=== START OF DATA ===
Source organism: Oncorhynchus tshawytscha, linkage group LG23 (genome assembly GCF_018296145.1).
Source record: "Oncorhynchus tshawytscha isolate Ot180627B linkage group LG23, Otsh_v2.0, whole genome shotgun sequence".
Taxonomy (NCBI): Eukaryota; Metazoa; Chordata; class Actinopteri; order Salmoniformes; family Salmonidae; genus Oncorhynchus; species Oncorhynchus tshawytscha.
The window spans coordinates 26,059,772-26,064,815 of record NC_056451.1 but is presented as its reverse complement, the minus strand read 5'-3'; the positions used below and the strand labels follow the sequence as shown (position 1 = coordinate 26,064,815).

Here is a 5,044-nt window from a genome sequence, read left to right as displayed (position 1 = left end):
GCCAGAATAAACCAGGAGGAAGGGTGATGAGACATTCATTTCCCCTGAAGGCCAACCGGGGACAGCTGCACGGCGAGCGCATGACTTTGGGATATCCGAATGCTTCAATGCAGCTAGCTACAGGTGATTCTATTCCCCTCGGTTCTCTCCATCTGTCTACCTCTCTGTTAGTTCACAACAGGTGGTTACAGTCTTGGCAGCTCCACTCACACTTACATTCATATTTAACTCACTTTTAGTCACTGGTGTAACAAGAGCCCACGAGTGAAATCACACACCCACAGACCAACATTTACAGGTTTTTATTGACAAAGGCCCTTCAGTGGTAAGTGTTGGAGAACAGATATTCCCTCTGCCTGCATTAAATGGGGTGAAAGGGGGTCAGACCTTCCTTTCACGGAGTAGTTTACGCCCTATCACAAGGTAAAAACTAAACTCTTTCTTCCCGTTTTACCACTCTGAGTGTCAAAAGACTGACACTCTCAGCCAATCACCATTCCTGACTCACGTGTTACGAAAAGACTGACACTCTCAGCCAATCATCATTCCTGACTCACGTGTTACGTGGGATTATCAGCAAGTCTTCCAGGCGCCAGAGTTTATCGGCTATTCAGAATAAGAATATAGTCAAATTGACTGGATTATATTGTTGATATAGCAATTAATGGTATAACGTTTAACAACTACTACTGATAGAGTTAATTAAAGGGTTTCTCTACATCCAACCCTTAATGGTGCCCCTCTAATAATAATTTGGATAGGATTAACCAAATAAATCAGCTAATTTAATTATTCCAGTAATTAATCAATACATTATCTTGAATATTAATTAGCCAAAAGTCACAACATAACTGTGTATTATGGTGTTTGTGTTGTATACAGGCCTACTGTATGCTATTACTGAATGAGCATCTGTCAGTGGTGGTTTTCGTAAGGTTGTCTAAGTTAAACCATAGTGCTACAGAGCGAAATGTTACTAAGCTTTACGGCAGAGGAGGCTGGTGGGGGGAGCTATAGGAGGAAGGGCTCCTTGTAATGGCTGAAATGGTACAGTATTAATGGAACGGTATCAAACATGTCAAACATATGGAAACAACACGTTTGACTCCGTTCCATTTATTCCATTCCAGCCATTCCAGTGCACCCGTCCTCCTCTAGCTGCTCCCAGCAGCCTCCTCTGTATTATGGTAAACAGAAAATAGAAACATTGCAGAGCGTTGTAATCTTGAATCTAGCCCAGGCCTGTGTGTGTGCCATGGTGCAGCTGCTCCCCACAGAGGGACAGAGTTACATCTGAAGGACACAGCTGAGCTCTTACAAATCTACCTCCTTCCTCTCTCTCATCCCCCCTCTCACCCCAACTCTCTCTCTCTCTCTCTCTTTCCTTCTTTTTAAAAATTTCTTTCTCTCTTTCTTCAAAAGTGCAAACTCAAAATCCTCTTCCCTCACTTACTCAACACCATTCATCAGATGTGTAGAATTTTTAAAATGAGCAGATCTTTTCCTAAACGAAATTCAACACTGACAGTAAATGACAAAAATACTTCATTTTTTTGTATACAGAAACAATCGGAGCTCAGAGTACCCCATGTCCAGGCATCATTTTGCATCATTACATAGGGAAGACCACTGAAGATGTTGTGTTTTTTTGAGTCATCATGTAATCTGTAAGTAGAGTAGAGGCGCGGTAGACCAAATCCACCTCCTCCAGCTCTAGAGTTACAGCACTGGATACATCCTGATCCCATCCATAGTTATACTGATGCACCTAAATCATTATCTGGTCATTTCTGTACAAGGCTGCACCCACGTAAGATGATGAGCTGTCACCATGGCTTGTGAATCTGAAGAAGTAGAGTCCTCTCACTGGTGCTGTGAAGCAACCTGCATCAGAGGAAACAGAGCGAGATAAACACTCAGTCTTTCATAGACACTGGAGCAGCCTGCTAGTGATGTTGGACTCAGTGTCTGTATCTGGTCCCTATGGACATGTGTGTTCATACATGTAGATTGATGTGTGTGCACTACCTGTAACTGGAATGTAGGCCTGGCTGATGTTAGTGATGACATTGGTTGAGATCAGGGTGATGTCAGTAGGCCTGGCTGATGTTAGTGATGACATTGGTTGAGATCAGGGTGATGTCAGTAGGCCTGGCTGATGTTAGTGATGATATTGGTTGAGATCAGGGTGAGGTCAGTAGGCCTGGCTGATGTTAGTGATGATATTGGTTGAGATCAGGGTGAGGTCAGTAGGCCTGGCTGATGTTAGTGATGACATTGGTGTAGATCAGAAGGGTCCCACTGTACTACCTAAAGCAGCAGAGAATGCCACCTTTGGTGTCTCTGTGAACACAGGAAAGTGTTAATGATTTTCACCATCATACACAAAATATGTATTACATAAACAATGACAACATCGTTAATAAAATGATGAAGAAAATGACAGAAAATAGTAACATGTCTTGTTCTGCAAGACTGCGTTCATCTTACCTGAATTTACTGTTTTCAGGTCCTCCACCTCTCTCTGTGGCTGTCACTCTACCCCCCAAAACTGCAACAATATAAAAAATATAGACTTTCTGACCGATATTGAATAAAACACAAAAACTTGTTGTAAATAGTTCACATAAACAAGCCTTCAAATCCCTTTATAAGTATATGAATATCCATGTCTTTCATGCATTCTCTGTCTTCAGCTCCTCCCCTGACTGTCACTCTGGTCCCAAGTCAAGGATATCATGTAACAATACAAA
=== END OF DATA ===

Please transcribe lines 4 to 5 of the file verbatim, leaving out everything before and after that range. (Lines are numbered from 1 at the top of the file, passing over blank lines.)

The window spans coordinates 26,059,772-26,064,815 of record NC_056451.1 but is presented as its reverse complement, the minus strand read 5'-3'; the positions used below and the strand labels follow the sequence as shown (position 1 = coordinate 26,064,815).

Here is a 5,044-nt window from a genome sequence, read left to right as displayed (position 1 = left end):